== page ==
Tips for International Travel
From my month in South Africa, I realized a few things about international travel:
• Bring outlet converters. This has never crossed my mind because I’ve never brought chargeable electronics overseas before, but this month it was definitely a necessity.
• Debit cards work internationally, and come in handy when you *ahem* run out of cash.
• When you’re not doing service, you will often have to choose between education, adventure, and luxury, depending on your time, money, and most importantly, your interests. I’ve seen this from the people who planned our program. The professor wanted museums and history for us. Another person wanted five-star hotels and wine tastings for us, and a third preferred outdoor adventures and nature. In my opinion, being educated about the places you’re seeing is important, but I don’t want to spend all weekend in museums. I also definitely enjoy good food, especially if it’s something I couldn’t get anywhere else/in the U.S., but above all I want to be outside for long periods of time, taking pictures of plants and mountains and beaches. If that’s not enough to choose from, the majority of my fellow students wanted to go to the bowling alley, the ice-skating rink, the karaoke bar. Even though everyone understood there should be a balance of types of activities, these competing interests made it difficult to come to a group consensus.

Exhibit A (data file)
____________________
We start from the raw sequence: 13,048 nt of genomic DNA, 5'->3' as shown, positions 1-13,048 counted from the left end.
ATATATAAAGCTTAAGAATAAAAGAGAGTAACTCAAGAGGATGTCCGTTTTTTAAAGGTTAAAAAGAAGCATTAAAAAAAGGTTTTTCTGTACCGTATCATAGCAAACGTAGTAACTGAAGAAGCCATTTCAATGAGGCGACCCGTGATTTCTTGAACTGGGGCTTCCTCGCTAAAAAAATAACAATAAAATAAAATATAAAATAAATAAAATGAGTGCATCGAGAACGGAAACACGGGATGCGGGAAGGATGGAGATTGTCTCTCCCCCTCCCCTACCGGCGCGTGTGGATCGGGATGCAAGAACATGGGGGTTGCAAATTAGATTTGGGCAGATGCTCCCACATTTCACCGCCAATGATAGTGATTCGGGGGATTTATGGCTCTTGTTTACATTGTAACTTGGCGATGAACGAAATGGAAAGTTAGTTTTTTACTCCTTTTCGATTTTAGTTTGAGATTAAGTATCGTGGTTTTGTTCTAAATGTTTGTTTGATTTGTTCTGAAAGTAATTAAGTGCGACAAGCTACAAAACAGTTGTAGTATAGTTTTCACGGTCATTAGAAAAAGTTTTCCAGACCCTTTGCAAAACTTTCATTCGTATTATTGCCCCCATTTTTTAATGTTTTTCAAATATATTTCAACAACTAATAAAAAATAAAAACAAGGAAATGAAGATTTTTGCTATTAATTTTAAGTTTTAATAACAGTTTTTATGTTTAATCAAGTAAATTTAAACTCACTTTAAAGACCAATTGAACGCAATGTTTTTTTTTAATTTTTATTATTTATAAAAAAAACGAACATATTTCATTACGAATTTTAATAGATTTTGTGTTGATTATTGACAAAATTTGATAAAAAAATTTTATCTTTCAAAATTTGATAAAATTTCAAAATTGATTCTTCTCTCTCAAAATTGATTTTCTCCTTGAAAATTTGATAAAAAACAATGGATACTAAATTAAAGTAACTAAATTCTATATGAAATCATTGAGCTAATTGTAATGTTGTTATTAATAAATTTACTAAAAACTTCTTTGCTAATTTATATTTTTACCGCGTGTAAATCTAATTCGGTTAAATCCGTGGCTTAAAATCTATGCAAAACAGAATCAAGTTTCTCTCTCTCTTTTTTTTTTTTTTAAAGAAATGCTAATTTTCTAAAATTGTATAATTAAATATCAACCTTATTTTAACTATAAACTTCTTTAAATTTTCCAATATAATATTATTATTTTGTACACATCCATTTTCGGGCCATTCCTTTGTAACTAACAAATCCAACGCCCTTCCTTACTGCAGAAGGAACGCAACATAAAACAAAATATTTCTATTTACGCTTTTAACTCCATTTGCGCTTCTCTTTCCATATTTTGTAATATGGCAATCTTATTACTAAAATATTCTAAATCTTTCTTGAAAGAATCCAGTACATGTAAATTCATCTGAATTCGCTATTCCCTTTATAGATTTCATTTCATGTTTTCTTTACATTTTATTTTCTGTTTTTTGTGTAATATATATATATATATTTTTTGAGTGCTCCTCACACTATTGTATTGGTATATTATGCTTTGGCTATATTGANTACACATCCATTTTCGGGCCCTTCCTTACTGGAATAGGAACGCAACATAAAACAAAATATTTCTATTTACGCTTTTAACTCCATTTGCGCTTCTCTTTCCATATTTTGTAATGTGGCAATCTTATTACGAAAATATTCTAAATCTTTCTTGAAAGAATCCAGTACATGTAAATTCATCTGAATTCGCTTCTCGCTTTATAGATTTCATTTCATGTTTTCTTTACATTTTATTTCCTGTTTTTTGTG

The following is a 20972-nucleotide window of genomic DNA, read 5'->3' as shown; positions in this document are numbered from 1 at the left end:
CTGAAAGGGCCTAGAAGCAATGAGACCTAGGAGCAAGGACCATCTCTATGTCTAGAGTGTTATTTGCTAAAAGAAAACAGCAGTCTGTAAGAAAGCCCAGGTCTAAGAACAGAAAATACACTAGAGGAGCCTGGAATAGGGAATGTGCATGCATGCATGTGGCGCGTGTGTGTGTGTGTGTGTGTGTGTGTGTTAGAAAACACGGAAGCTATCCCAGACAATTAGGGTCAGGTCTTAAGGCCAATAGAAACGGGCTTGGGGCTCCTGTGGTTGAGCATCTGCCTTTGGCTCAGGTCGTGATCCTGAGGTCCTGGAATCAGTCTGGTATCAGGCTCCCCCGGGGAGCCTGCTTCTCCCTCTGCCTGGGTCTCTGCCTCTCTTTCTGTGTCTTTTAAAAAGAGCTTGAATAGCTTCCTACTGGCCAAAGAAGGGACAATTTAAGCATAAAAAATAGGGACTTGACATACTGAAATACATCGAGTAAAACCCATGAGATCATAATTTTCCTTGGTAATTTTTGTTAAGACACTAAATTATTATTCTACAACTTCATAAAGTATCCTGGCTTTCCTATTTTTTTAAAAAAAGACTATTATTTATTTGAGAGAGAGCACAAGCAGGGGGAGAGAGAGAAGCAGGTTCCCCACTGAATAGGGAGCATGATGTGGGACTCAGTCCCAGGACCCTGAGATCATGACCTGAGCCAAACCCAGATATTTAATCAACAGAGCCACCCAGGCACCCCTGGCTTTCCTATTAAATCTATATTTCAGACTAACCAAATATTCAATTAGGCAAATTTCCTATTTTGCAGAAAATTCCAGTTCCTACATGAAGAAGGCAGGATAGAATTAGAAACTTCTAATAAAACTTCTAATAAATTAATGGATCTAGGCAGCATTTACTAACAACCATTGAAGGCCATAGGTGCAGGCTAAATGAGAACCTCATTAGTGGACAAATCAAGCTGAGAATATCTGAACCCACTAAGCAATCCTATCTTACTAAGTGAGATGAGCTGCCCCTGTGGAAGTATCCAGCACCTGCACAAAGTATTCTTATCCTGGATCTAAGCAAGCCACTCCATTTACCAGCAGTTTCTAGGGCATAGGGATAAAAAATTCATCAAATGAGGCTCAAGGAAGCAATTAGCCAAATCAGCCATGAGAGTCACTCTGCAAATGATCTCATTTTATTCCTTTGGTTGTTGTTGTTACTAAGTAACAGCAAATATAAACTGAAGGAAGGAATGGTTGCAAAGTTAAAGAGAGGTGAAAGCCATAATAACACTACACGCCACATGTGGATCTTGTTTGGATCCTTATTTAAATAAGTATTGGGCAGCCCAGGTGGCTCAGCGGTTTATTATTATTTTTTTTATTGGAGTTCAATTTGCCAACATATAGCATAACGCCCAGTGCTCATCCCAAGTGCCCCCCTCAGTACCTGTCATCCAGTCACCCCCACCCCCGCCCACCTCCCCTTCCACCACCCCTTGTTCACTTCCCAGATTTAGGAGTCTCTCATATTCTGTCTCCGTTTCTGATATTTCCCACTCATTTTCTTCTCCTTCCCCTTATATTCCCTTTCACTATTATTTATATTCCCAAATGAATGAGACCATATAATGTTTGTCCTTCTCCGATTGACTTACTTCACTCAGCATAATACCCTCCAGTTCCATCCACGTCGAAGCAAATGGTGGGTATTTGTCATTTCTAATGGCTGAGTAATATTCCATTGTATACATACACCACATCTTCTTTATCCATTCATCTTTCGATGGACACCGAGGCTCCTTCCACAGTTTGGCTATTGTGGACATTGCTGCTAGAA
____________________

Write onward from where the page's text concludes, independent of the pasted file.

• Bring dry shampoo. I didn’t because I was afraid the pressurized can would explode in the airplane, but soon I wanted that stuff on hand for when I was really not feeling another cold shower.
• One word: EARPLUGS. You may never know when you will need them, but the fact is that you will need them.
• Carry at least one book with you at all times, whether hard-copy or ebook. You’ll want it when you need alone time, or at least I did––I skimmed a couple of books from my fellow OACS participants before I finally downloaded The Goldfinch, which I highly recommend.
• Travel with people with whom you get along. It’s not what you do, it’s who you do it with, that makes the trip enjoyable. For me, it’s especially great to travel with other photographers, because then we all want to stop for ten minutes getting the right angle.
• I’ve heard this before, but I didn’t take the advice: “When preparing to travel, lay out all your clothes and all your money. Then take half the clothes and twice the money.” I could have done with half of the pants I brought, but this is a reaction to previous experiences of not having enough pants/shorts.
• Carry toilet paper with you everywhere. This depends on the country, of course, but in my experience the majority of public restrooms are TP-less.
• Taking care of yourself while traveling abroad is important, but so is gelato.
However, I did bring a few things that I was proud have thought of:
• A sleeping bag and camping pillow, a solar lantern or a flashlight, hiking boots (despite what this article would have you believe), and duct tape. Always, always duct tape.
• Snacks. This is mostly so that you don’t become envious when everyone else in your group is digging into their chocolate protein bars and dried fruit mixes.
• Melatonin, a supplement to your natural sleep hormone.
• Thank-you notes and stationery for every occasion and type of person––kids, peers, older adults.
There you have it! The next time you’re planning and packing for a trip abroad, learn from my mistakes!